‘I have a dream that my four little children will one day live in a nation where they will not be judged by the color of their skin but by the content of their character.’ (Martin Luther King, 28 August 1963) [Video of full speech here. Text here.]
Martin Luther King delivered his famous ‘I have a dream speech’ in a particular context. Some southern states of the USA still practiced segregation, ie, separate facilities for white and black people, those for the latter always inferior. This had its origins in the history of slavery in the Americas, the original slaves having been brought from West Africa.
King’s oration wasn’t a political speech. It was an expression of his Christian faith – he was a Baptist minister – demanding justice for all Americans. He was addressing specific issues that have a universal resonance. I have a dream that my four little children will one day . . .
On Monday 9 May Filipinos will elect thousands of officials to everything from the Presidency down to local councilors. The votes of the people will have an impact not only at home but elsewhere. Roughly ten percent of Filipinos are working overseas. Some have gone to other countries as migrants, have settled there and, in many cases, have become citizens of their new country, welcomed and cherished as such. But countless Filipinos have gone overseas as workers, not as immigrants, often exploited by those they work for and by Filipinos in some of the agencies that ‘facilitate’ their going abroad.
Government policy, whether national or local, can often determine whether someone will stay at home, be able to find work, live in a decent house, and send his/her children to good schools.
Vatican II’s Constitution on the Church in the Modern World, Gaudium et Spes, says in No 73: There is no better way to establish political life on a truly human basis than by fostering an inward sense of justice and kindliness, and of service to the common good, and by strengthening basic convictions as to the true nature of the political community and the aim, right exercise, and sphere of action of public authority.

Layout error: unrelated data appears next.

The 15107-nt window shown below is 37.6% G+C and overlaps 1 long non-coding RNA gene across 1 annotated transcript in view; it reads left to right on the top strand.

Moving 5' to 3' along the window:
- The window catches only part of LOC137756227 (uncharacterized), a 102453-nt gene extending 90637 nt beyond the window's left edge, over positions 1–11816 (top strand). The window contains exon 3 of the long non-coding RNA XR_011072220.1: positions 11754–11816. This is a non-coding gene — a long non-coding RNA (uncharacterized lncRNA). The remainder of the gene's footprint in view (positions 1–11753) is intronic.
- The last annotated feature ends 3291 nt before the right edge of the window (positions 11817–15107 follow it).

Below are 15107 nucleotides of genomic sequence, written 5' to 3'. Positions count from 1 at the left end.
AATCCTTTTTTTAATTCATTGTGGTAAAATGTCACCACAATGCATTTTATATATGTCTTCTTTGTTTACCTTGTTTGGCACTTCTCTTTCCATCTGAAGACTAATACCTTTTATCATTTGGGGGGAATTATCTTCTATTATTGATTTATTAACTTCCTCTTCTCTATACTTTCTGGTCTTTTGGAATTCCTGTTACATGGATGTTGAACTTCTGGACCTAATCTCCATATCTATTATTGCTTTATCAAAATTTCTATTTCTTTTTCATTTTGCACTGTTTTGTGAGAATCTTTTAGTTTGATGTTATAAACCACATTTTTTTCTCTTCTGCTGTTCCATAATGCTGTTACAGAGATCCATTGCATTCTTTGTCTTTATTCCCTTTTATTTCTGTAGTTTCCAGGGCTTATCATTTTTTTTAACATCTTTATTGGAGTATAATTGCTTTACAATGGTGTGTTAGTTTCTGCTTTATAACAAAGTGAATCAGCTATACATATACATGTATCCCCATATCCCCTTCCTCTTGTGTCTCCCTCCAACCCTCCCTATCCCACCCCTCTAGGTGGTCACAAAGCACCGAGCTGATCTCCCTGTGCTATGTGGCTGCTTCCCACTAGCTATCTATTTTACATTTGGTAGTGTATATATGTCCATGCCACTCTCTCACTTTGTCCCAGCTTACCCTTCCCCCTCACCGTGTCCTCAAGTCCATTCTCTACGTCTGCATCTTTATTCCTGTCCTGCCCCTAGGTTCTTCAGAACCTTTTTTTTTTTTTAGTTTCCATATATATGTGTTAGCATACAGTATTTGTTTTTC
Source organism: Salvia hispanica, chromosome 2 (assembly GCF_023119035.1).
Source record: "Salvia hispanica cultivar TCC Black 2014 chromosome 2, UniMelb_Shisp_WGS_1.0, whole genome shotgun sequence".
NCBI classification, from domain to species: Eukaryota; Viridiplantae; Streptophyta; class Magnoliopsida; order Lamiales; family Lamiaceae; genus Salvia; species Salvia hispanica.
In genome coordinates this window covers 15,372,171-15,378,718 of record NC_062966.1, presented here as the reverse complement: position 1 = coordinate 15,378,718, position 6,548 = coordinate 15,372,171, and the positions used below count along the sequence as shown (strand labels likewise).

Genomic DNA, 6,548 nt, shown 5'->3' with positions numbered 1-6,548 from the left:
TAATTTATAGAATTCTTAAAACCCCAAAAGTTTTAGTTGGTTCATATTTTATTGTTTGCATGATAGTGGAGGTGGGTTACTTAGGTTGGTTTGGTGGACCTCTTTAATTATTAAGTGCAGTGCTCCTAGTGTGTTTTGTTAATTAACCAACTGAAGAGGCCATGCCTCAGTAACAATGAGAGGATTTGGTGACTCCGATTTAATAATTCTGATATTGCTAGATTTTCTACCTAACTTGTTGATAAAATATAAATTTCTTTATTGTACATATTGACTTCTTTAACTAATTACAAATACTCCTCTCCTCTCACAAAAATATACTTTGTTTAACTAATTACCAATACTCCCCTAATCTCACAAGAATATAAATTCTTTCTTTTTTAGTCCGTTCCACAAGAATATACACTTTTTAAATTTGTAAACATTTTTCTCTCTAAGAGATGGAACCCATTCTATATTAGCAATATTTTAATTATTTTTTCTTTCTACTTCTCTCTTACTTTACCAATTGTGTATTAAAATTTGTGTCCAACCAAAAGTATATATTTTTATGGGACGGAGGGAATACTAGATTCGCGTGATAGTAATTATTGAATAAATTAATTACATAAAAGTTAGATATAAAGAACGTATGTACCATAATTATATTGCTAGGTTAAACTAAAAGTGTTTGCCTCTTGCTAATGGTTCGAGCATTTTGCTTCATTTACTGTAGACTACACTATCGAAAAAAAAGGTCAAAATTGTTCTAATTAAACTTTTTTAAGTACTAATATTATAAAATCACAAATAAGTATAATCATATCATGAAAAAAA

In No 75 the Document states: All citizens, therefore, should be mindful of the right and also the duty to use their free vote to further the common good. The Church praises and esteems the work of those who for the good of men devote themselves to the service of the state and take on the burdens of this office.
In other words, running for office, voting for elected officials at every level of society and serving in office are meant to be expressions of a living Catholic Christian faith. This does not mean that Catholics should vote as a bloc. As Gaudium et Spes says in No 74: The people who come together in the political community are many and diverse, and they have every right to prefer divergent solutions . . . It is clear, therefore, that the political community and public authority are founded on human nature and hence belong to the order designed by God, even though the choice of a political regime and the appointment of rulers are left to the free will of citizens.
In other words, voting responsibly, keeping the common good foremost in mind, is for Christians meant to be a profoundly Christian activity. In your editor’s view, this is far more important a Christian activity than being, for example, a reader at Mass. It is important that those with the faith and ability to do so proclaim the word of God at Mass. But those with that gift are relatively few. All Catholic Christians of voting age have an obligation laid on them by God himself to be involved in the political affairs of the nation by voting for candidates at every level whom they truly believe to be willing and able to work for the common good, citizens who have a dream.
May all of us share Dr King’s dream, a universal, Gospel one, that our children will be judged not by their social status, not by where they are from, but by the content of their character. A citizen’s vote can help fulfill that dream.
Pope Francis visits Tulay Ng Kabataan Foundation, Manila, 16 January 2016